Review: A Witch in Time by Constance Sayers

How great is this cover!?

Long time, no blog! Although I have transitioned to working from home part time/in the office the rest of the time, I feel like I’m running in circles and constantly on edge with the current state of the world during this pandemic. I’m finally starting to get into a rhythm with my new reality, and reading (and actually comprehending what I read) is getting easier. Thank goodness!

A Witch in Time was a perfect escape read for me. It has all of the things I love in a novel: historical fiction, a bit of romance, multiple timelines, and solid writing, with the added bonus of some paranormal magic.

Helen is a present-day magazine exec in Washington DC who begins to remember her past lives (and loves), beginning when she was a young woman in 1895 France. As Juliet, she was the young muse and lover of an older, married Parisian artist. When her mother—a witch—attempts to curse the artist, she botches the spell and ends up binding Juliet to the artist for all time, dooming her to relive their failed affair and die tragically young through history. Luke Varner is a minor demon who is assigned to maintain the curse and look after Juliet, and he’s been helplessly in love with her in each of her reincarnations. Juliet/Helen is a witch herself, and has gotten stronger with each life, and Helen struggles to find a way to stop the curse forever before she runs out of time again.

I was completely absorbed in the story and adored the main character in all of her incarnations. As Helen remembers each of her 3 past lives, we get an interesting trip through time and around the world. The romance is nicely crafted, and I was very much invested in the characters. I love the way the story is structured and the pacing is great. The ending did feel a bit rushed, but the epilogue went a long way to redeem it. Overall, an excellent story.

Thanks to the publisher and NetGalley for my copy.

⭐️⭐️⭐️⭐️1/2

Review: Crown of Coral and Pearl by Mara Rutherford

I’m still catching up ARCs from my initial requesting frenzy when I joined NetGalley last July. 😳 This debut YA fantasy was one such book, and I’m glad I finally got around to it.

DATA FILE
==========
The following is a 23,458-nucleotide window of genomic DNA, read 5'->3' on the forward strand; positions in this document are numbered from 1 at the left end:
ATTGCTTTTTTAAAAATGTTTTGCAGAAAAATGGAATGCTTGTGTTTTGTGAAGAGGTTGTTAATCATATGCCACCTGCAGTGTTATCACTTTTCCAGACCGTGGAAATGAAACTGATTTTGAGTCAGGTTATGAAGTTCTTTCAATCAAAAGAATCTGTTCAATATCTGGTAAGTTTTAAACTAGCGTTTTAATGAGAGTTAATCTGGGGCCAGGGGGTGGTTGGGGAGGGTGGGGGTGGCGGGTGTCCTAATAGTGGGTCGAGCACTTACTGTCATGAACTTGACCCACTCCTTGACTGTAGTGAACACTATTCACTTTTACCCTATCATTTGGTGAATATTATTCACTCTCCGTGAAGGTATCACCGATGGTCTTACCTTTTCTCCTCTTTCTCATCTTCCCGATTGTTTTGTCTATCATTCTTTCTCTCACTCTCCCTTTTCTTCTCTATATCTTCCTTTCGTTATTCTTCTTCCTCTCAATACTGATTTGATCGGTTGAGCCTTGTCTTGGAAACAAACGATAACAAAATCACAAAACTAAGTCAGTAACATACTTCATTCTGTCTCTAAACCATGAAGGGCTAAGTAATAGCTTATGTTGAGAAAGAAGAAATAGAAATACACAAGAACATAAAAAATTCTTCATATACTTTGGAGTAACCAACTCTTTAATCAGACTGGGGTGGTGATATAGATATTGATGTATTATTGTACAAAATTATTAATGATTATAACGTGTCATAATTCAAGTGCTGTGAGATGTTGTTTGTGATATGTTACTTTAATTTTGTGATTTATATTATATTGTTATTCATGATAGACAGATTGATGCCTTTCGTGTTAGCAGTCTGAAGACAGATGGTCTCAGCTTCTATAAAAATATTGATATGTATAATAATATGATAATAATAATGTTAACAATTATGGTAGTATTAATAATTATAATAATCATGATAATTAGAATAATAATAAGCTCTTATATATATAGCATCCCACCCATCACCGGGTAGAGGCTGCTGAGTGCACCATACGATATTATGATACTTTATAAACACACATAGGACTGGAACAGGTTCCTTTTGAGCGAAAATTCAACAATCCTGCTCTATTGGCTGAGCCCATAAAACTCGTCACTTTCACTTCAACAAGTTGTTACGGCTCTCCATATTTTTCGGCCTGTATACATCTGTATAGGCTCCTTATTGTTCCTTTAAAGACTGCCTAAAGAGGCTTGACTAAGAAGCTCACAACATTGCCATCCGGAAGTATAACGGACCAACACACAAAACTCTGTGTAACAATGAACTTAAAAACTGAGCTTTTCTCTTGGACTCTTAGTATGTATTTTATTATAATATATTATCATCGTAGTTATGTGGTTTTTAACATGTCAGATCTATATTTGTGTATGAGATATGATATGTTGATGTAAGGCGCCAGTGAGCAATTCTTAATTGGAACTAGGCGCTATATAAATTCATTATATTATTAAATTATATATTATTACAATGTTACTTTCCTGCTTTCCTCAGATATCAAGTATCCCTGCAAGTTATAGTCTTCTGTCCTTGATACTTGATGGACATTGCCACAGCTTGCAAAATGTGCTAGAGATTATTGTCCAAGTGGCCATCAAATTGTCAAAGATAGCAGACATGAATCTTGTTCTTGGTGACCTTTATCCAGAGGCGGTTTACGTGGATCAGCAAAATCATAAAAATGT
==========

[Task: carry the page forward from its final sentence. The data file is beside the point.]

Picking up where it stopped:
Admittedly, I haven’t read a whole lot of YA fantasy over the last couple of years. I got a little burned out on them and started spacing them out a bit. Although the title of this book is very similar to a lot of other titles in the genre lately, the premise itself is quite fresh and original. Varenia, an ocean village filled with people who have never set foot on land, sends its most beautiful daughter each generation to the mainland to marry the prince of Ilara. Twins Nor and Zadie are acknowledged to be the most beautiful of their generation in Varenia (of course, one has a scar that somehow invalidates that beauty…🙄), but conditions for the ocean village have been in decline for years and political conflicts and royal intrigue abound on land, where the king of Ilara is dying and Princes Ceren and Talin are at odds.

The writing is good, although this book does follow a similar pattern to a lot of other YA fantasy that I have read. Love triangles (maybe), ambiguously motivated baddies, implausible events, and a bit of insta-love caused me some mild irritation, but not enough for me to stop reading. I did like Nor, the setting of Varenia and the court drama, and the story moves along quickly to an expected cliffhanger ending. Overall, I think this is a solid start to a promising series—I plan to read the next book when it comes out later this year.

Thanks to NetGalley and the publisher for my copy in exchange for an honest review.

⭐️⭐️⭐️